CHARLOTTE, N.C. -— Some public safety agencies in North Carolina, particularly small agencies in rural areas, are “scared” of the First Responder Network Authority (FirstNet) and are unlikely to subscribe anytime soon to the service that AT&T, Inc., FirstNet’s network partner, is offering, a state official said here today.
The comments came at the North Carolina Public Safety Broadband Summit, which was held in conjunction with the 2018 Connectivity Expo, which was organized by the Wireless Infrastructure Association. “In certain parts of North Carolina, I don’t think they’re ready, so they’re scared,” Gregory Hauser, North Carolina’s statewide interoperability coordinator, said during a session this afternoon. He said that feeling is particularly prevalent in rural areas.
“For now in North Carolina … this is going to be a metro advancement,” Mr. Hauser said of FirstNet subscribership, citing major cities such as Charlotte, Raleigh, and Greensboro.
Asked what the concerns were for public safety agencies in rural areas, he said “coverage” and cost were the two largest. “We’re going to need some help,” Mr. Hauser said of the cost issue, adding that grant or other funding would be necessary for some agencies.
“We’re going to get there. I think we all realize that,” he added. “How we get there is going to be pretty painful.”
He said that public safety agencies in the state aren’t known for innovating and that they replace equipment only when it breaks. That is a complaint heard in the public safety community in other states as well.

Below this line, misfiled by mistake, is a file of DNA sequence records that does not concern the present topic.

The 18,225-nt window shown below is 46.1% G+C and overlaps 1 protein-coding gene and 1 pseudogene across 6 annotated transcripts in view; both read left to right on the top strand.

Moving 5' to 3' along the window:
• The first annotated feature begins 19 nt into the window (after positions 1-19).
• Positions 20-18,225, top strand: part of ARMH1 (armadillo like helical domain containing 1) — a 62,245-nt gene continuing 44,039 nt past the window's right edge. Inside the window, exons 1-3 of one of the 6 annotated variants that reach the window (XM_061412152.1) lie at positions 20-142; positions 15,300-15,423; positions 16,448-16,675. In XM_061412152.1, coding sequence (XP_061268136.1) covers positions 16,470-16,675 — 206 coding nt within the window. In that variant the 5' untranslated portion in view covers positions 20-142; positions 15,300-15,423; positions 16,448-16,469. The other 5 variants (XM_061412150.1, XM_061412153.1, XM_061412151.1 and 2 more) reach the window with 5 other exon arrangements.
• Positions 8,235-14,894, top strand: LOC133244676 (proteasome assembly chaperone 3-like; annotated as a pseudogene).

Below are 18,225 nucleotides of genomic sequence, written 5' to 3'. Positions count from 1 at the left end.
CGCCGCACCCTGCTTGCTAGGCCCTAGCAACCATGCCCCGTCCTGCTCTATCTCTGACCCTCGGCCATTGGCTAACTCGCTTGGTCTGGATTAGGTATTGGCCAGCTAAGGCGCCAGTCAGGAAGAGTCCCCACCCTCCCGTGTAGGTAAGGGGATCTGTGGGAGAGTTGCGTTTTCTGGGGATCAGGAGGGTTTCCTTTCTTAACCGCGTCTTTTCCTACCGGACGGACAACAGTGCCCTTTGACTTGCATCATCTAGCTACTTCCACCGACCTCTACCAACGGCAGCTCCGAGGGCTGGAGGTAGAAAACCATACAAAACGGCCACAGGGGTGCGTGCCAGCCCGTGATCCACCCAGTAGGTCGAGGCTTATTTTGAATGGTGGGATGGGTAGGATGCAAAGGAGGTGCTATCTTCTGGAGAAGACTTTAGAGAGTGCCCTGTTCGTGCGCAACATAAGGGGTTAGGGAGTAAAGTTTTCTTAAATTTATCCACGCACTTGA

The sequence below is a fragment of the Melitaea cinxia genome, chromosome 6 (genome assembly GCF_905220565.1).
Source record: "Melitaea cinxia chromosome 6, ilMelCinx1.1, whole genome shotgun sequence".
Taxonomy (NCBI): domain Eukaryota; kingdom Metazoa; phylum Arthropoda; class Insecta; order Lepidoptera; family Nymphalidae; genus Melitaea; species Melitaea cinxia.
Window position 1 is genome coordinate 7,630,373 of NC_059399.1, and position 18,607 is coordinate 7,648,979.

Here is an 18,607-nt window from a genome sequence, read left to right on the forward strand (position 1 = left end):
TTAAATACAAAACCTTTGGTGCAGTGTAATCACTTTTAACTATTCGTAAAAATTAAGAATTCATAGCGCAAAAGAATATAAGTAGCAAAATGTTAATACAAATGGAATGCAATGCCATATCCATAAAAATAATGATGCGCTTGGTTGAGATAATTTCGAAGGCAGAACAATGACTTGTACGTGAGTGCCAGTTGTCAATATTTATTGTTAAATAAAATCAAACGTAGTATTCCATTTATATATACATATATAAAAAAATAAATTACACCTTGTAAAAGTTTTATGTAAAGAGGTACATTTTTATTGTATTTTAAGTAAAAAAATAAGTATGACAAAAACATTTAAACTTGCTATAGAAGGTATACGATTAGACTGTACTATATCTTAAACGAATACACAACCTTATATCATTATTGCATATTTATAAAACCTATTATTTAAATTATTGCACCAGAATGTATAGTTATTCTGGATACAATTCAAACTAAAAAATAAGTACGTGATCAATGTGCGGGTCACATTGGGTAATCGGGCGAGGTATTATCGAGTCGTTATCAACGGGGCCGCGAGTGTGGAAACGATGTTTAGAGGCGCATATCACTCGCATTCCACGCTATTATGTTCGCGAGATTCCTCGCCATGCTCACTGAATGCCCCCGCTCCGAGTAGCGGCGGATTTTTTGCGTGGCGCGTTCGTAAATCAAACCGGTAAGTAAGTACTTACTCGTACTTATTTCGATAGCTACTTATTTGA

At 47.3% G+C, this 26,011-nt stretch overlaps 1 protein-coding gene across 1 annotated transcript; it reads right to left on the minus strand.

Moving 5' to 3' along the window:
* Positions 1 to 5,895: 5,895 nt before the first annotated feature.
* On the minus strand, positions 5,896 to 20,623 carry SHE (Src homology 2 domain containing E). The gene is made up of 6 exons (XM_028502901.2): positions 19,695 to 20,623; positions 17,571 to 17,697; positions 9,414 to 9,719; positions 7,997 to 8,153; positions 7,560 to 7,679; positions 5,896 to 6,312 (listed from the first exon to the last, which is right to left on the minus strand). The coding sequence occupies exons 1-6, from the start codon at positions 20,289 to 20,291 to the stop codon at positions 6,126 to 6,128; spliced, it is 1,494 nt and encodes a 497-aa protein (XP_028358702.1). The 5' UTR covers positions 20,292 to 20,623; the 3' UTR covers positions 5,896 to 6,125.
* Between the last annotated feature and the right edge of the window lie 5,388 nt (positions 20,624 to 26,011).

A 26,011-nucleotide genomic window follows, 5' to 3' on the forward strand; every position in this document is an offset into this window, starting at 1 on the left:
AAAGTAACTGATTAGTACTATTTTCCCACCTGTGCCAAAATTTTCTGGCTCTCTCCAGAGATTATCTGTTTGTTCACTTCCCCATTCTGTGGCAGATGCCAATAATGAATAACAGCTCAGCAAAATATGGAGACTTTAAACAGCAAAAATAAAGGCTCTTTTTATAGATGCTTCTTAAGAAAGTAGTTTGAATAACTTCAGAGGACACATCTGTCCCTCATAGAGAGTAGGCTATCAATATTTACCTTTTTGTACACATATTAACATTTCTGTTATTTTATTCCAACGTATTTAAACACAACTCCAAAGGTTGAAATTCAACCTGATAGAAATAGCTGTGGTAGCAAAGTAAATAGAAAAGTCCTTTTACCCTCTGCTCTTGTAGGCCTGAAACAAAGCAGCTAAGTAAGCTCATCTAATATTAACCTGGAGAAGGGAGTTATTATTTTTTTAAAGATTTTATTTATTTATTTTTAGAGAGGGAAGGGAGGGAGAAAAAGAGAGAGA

Chad Tucker, a FirstNet consultant manager for AT&T, said that AT&T knew that some agencies would not want to switch providers because of the “hassle.” He said that, among other things, front-end subsidies are available to cover at least some of the equipment costs.
Red Grasso, the FirstNet state point of contact (SPOC) in North Carolina, said he advises agencies considering FirstNet or other options, such as a public safety broadband offering of Verizon Communications, Inc., to evaluate the network first on cost and coverage. He said some agencies have told him they don’t want to switch from Verizon to AT&T.
If they feel that a solution doesn’t meet its needs, an agency should monitor it going forward, he said. He noted that there is an initial five-year build-out for the FirstNet system. “The new devices aren’t going to mean much if you don’t have that coverage,” Mr. Grasso said of the FirstNet system.
Mr. Grasso also said he has heard confusion among first responders about whether they are required to subscribe to FirstNet, which they aren’t. He said his “job is not to make the decision for these agencies, it’s to make sure they’re making a well-informed decision and to kind of correct any misconceptions that they may have from any of the carriers.”
Mr. Grasso said the North Carolina Statewide Interoperability Executive Committee can keep an eye on any grants that might be available for agencies to adopt broadband solutions. The SIEC also will continue to monitor interoperability issues related to first responders who use different networks, he said.
Mr. Grasso also said that the state does not have FirstNet adoption numbers, saying that AT&T has those figures. But Eric Boyette, secretary of the North Carolina Department of Information Technology and the state’s chief information officer, said that “the adoption rate could be higher.” He said the state is partnering with AT&T on outreach to first responders. —-Paul Kirby, firstname.lastname@example.org